Please consider this problem: Someone losing a medical who has flown his 140 for more than 30 years and is an excellent pilot. As an organization we were hoping for an approval as a Light Sport Aircraft and had already received that when the FAA reneged.
The EAA and the AOPA have not helped us at all even though there are more than 1,500 owners. Those new LSA planes are often not yet certified and cost over $50,000. Most of the antique-classics are half that, have been upgraded, rebuilt, loved and cared for. Will you please help us?
I would like to point out a dispute with the FAA. It is regarding language that was inserted in part 1 of the final rule of the sport pilot regulations. It is this language that made David Lowe’s STC that lowered the gross weight of the Cessna 120/140 series of aircraft invalid. The Light Sport Aircraft STC (SA02482AT) that was granted to David Lowe on behalf of the International Cessna 120/140 Association before the NPRM was concluded was essentially shot down by the addition of a phrase: “…unless previously certificated at a higher gross weight.” That addition to the rules was not there or discussed during the comment period. The STC was already in place. At 1,320 pounds, the 140 is just 150 pounds over that arbitrary figure. It’s easy to keep the lower weight when it’s flown as a Light Sport Aircraft. The beauty of the STC is that the 140 can be both. But we were lied to by the FAA when they added that phrase. You should know that some Ercoupes, some Aeroncas, some Pipers, some Luscombes and some Taylorcrafts can stay within that weight.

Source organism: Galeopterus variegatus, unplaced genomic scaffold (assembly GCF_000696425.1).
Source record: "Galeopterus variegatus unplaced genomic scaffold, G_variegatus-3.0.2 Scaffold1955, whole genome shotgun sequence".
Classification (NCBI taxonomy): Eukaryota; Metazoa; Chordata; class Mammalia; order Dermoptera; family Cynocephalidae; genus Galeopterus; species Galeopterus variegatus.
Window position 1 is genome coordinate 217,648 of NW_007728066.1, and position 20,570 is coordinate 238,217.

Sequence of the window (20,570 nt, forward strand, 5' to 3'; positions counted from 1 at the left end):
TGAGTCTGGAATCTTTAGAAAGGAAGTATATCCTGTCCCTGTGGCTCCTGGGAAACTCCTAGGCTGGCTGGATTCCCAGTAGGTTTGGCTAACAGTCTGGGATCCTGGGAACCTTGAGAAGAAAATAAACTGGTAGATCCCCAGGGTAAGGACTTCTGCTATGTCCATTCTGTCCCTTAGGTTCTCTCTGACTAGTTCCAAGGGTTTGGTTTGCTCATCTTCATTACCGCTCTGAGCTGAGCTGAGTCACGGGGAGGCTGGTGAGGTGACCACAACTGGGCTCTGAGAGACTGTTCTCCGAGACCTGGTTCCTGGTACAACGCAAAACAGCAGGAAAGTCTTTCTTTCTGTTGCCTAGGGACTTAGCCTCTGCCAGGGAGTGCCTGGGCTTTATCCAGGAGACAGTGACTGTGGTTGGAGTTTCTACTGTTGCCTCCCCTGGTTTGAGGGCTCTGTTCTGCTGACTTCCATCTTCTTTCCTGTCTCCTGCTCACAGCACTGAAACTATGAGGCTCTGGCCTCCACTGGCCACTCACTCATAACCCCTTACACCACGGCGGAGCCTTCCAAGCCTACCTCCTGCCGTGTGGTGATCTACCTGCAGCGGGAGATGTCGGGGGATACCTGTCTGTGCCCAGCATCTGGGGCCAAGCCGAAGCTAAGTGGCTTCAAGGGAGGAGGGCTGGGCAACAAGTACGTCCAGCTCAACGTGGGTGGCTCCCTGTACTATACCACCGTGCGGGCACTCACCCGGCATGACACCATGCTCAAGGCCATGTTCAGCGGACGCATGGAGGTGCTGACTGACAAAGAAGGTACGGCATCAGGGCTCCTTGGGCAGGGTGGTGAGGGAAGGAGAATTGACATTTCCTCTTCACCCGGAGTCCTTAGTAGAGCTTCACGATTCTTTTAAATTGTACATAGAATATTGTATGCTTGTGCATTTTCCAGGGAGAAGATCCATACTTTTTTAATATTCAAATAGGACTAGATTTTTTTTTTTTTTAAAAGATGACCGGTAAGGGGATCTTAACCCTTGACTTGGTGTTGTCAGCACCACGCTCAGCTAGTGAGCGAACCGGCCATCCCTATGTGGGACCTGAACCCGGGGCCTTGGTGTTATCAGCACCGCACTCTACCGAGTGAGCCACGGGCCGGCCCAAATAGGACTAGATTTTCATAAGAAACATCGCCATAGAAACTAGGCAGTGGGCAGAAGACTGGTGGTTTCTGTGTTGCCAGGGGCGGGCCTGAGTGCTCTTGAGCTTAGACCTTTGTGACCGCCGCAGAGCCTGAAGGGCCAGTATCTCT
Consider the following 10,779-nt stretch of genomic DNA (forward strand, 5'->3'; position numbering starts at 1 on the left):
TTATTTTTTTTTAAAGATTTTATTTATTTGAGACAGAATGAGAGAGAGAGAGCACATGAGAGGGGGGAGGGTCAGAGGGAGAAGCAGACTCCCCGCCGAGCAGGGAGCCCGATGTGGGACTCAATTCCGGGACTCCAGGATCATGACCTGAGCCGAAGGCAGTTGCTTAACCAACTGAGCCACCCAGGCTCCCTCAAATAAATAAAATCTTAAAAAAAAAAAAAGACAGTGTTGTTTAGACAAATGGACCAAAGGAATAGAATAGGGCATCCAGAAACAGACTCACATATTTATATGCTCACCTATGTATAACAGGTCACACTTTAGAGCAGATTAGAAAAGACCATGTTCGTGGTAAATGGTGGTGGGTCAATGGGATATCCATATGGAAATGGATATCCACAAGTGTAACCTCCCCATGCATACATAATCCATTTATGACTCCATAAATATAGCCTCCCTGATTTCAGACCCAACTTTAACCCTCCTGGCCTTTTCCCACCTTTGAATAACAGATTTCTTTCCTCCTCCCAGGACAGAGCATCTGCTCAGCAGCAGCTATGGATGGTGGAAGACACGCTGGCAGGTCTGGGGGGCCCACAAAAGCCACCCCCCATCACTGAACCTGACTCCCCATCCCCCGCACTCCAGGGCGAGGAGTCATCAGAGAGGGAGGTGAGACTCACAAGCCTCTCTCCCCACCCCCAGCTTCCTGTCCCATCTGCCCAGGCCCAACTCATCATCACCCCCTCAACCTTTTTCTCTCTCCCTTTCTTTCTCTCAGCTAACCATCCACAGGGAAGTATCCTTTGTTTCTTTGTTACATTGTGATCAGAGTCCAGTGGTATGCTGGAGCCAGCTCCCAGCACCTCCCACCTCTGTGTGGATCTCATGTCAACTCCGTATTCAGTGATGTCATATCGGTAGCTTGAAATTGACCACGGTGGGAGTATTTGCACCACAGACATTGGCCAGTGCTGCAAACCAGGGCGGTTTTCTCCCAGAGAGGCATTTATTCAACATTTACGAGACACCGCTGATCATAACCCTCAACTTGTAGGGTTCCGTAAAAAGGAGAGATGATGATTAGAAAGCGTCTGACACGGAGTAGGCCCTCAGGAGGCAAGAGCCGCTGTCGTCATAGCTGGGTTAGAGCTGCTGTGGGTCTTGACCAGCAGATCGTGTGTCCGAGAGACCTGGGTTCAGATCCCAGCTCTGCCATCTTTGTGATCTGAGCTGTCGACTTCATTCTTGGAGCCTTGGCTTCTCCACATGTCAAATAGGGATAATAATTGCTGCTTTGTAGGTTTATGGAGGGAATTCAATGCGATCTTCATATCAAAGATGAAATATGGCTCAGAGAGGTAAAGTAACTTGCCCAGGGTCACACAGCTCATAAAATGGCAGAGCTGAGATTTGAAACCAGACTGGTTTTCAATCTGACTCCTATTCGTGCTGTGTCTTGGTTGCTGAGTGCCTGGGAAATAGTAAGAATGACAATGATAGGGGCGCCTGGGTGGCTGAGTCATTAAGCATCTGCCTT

If you care about this issue and want to keep your 140 you should write your U.S. senators and representatives.
The FAA is there to serve the aviation community. The Light Sport Aircraft /Sport Pilot rule was described as a way to make aviation more accessible and affordable. Is anyone out there listening?